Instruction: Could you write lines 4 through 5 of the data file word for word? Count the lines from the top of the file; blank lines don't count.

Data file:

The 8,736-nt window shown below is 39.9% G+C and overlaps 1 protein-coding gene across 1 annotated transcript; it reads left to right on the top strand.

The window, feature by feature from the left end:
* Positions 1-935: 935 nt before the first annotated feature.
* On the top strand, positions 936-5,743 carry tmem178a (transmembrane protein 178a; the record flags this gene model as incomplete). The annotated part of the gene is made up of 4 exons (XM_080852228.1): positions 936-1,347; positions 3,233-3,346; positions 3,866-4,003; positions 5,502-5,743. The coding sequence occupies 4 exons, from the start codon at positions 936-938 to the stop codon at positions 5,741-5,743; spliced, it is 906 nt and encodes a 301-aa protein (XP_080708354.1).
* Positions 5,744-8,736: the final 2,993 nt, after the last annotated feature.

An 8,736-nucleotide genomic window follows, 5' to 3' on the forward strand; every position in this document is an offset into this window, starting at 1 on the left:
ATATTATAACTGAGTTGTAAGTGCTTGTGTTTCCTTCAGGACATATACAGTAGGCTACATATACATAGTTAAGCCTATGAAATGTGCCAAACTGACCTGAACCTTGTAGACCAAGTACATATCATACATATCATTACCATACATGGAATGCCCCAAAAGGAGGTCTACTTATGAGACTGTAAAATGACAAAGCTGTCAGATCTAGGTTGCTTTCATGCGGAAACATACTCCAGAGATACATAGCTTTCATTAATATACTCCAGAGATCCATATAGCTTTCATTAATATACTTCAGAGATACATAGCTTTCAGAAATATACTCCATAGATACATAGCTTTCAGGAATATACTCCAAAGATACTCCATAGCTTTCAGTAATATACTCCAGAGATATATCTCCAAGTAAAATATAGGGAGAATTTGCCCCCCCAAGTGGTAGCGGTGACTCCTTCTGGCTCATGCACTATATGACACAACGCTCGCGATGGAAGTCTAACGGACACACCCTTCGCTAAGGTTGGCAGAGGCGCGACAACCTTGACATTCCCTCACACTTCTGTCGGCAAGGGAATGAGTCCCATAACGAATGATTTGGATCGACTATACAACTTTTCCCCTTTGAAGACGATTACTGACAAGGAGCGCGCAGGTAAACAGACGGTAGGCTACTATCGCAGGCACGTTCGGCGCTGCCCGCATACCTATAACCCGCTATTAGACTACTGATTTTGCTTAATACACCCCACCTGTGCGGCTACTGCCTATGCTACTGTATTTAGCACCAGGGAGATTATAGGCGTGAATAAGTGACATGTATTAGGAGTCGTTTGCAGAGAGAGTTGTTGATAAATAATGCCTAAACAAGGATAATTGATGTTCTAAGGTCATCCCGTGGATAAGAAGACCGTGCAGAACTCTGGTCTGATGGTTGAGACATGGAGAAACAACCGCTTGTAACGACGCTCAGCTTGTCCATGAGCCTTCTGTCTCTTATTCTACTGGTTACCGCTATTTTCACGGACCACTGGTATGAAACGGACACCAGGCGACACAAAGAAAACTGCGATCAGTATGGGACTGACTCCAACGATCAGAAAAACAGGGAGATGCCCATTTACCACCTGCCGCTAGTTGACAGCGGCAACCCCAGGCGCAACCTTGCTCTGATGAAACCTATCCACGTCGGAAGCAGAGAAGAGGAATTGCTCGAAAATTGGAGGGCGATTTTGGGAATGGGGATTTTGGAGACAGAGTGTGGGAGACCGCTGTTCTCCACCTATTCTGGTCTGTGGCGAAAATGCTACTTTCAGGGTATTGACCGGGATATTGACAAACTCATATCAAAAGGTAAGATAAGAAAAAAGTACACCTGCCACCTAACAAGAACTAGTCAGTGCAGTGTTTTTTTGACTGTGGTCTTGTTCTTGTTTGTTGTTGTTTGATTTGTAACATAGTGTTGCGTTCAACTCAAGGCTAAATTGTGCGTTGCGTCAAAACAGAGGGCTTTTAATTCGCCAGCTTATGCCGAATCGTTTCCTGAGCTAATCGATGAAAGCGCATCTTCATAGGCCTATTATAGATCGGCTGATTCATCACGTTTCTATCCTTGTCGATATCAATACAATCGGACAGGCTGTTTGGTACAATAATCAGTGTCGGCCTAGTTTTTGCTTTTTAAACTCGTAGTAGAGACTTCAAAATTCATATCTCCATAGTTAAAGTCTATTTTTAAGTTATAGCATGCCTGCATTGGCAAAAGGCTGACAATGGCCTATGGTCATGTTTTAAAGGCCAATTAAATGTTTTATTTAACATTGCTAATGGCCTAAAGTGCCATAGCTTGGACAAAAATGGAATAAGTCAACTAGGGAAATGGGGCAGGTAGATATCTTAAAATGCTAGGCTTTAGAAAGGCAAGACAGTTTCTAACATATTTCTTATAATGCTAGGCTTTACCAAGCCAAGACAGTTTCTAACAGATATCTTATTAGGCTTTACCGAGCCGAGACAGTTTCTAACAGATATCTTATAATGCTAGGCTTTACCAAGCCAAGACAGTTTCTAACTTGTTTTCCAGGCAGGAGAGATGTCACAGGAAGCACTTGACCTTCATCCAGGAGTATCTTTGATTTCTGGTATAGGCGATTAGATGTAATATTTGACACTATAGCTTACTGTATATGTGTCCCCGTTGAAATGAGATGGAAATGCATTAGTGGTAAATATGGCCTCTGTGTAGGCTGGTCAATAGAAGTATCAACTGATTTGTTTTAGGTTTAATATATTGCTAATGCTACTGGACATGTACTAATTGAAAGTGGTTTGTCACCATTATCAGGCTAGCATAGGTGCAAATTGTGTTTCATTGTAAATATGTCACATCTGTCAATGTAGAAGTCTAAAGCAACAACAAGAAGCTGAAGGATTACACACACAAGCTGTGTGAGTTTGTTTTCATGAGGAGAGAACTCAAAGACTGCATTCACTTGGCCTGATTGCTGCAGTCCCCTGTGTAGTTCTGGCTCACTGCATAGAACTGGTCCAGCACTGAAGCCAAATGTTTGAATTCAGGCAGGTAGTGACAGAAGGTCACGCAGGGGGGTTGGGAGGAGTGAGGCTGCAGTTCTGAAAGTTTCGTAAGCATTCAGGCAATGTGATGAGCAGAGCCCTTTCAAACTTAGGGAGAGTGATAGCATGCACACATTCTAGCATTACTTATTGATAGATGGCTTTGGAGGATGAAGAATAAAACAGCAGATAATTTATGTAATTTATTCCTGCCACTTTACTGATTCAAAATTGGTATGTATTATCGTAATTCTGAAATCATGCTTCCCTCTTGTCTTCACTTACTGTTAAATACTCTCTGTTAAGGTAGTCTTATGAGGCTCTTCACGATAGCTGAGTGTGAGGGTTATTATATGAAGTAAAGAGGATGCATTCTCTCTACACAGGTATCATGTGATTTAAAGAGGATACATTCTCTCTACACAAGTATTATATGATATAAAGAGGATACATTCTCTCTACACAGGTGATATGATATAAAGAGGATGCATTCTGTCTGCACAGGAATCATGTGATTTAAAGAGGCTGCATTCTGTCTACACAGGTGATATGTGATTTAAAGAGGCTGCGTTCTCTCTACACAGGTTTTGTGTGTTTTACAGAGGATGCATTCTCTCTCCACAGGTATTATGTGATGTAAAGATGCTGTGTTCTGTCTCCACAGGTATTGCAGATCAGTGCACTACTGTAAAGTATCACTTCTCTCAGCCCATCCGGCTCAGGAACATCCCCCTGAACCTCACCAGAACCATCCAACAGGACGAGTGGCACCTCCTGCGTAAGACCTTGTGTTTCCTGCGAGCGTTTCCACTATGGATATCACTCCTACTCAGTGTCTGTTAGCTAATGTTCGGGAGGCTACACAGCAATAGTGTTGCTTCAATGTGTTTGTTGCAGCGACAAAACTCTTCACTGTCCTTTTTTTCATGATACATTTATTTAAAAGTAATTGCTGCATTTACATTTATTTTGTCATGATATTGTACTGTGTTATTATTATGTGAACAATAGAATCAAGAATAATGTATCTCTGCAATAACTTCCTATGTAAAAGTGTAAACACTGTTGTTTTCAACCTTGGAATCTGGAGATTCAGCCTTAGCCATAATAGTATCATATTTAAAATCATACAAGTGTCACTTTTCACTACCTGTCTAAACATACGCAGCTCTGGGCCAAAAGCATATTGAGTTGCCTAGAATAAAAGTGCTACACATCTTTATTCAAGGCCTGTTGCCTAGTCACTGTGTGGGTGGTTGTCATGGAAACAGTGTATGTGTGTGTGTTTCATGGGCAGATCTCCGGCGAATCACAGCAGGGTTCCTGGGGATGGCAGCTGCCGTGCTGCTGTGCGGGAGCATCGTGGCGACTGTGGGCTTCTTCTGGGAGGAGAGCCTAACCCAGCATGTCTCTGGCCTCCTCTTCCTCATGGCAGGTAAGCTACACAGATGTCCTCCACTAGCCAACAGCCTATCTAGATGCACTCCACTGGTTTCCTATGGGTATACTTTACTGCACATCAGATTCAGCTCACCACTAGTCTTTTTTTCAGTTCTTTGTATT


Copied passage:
* On the top strand, positions 936-5,743 carry tmem178a (transmembrane protein 178a; the record flags this gene model as incomplete). The annotated part of the gene is made up of 4 exons (XM_080852228.1): positions 936-1,347; positions 3,233-3,346; positions 3,866-4,003; positions 5,502-5,743. The coding sequence occupies 4 exons, from the start codon at positions 936-938 to the stop codon at positions 5,741-5,743; spliced, it is 906 nt and encodes a 301-aa protein (XP_080708354.1).
* Positions 5,744-8,736: the final 2,993 nt, after the last annotated feature.